Being a manager the art of making yourself dispensable
If there is a constant in my career is that I have always been on a mission to train people. From my first year as a Software Developer where I supervised an intern, passing through a very intense 2 months experience in India where I had to couch an entire team on a new product (while drinking way too much delicious tea), to my actual position as an Engineering Manager in Cabify for the QA team where I constantly strive to grow our team’s skill set. Maybe that is the consequence of the career path I chose: QA is a ‘unicorn’ profile; you need to be as good in the technical aspect as in the communication and business skills. Finding a unicorn is never easy, so training people to become one seems to be the best solution most of the time.
1. Working with people should be your priority
It is not uncommon to see technical managers struggling with the fact that they do not have much time to be ‘productive’. But the thing is, working on the team wellbeing is highly productive in the long term. You might not be writing so many lines of code, but you will enable people to be the most productive version of themselves. When becoming a manager, your priorities should shift: your people need to know that they will always find an open door to discuss with you and face together the challenges. You should enjoy dealing with people and if you find the time to still write some code or integrate some new feature: good for you! But that is not the priority anymore.
2. Listen and understand
There are plenty of ways to get to know your team : coffee time, 1–1’s, meetings, some drinks after work, etc. The important thing is that you need to listen to your team to understand every person individually. We are all so different; we do not learn the same way; we do not get motivated by the same tasks; we do not like to receive feedback in the same manner. Getting to know your team and their professional trajectory or projection will save you a lot of headaches and misunderstandings. To be able to help people grow, there is a need for trust and proximity: your team needs to know that it is safe to be themselves around you. And this is only possible if you create meaningful bonds with them. So get to know your team!
3. Be flexible
This is only the consequence of my previous point: as we are all different, you cannot manage people the same way. There is no magic predefined solution that will make you be successful in helping people to reach their full potential. I learnt this the hard way: when I was first assigned the task of mentoring an intern, I assumed that she was just like me. I like to be independent and seek for my own path. So I based my interaction with her on the same principles: leaving her a lot of independence and expecting her to need very few inputs. After 1 month I ended up with a crying intern that had no idea which steps to take to reach the objectives. You cannot treat all the team members the same way, we all need different attention. That is not unfair, it is just the way humans work. To solve my ‘intern situation’, first, I acknowledge my mistake by telling her that I should have recognized her need for more guidance. In addition, I asked her to be more open about her struggles in the future and to give me feedback sooner so we do not reach the drama point. Finally, I schedule a weekly status meeting with her, setting objectives for next week so she would have clear goals and steps to follow. These actions improved our relationship and her work and there were no more crying involved.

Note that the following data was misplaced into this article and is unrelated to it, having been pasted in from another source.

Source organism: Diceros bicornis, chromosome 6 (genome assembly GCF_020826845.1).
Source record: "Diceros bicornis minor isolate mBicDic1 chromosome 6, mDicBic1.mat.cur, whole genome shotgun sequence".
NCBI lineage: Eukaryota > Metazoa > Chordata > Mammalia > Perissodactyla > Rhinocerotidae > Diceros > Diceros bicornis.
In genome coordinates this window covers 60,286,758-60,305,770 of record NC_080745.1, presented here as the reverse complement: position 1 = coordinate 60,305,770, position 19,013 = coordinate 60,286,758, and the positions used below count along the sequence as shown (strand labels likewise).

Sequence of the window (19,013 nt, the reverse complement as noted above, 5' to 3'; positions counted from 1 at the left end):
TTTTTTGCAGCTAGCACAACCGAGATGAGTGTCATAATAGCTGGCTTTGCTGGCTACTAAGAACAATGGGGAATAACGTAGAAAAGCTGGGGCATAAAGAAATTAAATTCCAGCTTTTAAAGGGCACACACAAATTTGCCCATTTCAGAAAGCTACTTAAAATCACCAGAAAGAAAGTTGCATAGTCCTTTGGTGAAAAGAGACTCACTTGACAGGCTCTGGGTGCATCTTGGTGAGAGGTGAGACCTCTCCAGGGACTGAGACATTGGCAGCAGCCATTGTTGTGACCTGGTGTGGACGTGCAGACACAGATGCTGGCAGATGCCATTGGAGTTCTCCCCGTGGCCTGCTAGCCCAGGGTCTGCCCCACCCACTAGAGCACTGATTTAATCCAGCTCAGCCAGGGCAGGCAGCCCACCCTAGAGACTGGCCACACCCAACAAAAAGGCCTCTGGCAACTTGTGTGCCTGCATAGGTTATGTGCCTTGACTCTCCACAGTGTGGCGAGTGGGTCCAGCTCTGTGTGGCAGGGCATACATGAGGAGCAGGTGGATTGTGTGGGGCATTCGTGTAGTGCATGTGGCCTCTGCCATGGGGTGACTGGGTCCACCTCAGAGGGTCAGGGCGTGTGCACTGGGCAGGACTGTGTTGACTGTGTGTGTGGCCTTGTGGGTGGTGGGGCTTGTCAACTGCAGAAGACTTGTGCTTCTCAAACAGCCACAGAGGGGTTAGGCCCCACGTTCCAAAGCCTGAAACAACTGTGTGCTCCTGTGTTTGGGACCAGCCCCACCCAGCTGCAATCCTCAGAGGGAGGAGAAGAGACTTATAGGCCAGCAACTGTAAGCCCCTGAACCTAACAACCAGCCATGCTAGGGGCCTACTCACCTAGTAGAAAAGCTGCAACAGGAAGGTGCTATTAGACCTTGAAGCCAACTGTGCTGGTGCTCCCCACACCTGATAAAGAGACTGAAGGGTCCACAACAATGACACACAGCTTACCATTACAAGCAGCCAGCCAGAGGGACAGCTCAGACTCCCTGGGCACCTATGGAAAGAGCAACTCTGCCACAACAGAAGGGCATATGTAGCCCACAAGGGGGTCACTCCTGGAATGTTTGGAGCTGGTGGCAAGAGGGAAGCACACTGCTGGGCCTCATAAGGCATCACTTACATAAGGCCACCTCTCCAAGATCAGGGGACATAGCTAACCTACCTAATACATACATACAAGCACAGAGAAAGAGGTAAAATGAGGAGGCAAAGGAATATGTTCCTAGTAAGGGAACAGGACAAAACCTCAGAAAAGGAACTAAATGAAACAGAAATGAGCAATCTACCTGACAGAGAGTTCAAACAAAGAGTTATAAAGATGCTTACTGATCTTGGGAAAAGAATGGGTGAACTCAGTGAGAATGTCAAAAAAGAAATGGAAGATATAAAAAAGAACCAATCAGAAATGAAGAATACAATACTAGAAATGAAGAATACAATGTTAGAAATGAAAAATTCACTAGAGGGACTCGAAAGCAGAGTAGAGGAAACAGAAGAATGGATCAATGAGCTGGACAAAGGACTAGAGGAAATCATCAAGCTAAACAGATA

One of many possibilities to give every person the dedicated attention she/he needs would be to use the 1–1’s to understand what are the strengths, the goals of this person. For example, if you detect that a contributor could benefit from taking more responsibilities in the team, you could give her/him the ownership of a project. If someone wants to learn more about usability in the application, you could ask her/ him to find synergy between the user experience team and the testing one. You need to understand the person’s motivation and be able to provide trainings and tasks that will get her/ him closer to the goal.
4. Trust your people